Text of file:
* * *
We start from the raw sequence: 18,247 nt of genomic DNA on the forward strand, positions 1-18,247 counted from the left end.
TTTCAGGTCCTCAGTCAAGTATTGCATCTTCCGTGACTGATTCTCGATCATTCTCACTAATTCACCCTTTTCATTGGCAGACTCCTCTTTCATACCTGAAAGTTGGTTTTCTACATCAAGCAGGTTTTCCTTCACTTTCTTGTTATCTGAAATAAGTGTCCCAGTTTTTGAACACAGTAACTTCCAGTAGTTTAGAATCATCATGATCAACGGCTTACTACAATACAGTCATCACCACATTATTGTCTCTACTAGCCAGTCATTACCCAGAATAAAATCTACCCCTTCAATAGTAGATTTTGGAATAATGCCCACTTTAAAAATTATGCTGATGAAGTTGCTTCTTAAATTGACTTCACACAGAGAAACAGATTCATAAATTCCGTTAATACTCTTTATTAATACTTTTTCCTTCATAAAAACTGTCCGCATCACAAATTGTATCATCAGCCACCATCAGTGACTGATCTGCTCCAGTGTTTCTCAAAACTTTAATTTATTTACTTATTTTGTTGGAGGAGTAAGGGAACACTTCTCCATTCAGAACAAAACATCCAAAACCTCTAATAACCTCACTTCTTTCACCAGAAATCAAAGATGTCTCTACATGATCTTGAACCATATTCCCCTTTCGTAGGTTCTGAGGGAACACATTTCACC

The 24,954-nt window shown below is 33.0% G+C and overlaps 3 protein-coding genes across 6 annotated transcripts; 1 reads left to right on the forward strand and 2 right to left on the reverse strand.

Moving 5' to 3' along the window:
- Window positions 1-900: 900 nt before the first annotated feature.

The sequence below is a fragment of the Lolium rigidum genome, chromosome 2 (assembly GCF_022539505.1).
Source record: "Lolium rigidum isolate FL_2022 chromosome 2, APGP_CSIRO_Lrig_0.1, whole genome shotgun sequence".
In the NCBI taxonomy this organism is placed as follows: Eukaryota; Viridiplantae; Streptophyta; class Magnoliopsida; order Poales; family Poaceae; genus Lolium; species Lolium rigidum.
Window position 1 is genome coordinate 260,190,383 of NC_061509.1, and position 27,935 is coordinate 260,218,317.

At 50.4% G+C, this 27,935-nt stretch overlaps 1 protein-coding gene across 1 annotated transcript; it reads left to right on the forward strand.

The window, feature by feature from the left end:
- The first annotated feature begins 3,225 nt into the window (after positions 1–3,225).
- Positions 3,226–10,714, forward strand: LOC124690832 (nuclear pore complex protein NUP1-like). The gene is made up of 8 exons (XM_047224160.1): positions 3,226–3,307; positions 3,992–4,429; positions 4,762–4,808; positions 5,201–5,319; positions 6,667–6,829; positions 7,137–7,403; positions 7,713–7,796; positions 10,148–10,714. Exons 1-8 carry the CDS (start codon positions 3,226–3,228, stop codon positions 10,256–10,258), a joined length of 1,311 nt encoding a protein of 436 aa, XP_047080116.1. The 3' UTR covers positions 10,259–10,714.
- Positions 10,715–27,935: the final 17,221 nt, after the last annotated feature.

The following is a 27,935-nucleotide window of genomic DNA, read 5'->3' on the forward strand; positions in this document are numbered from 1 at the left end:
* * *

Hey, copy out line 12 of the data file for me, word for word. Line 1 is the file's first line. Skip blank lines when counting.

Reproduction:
- The first annotated feature begins 3,225 nt into the window (after positions 1–3,225).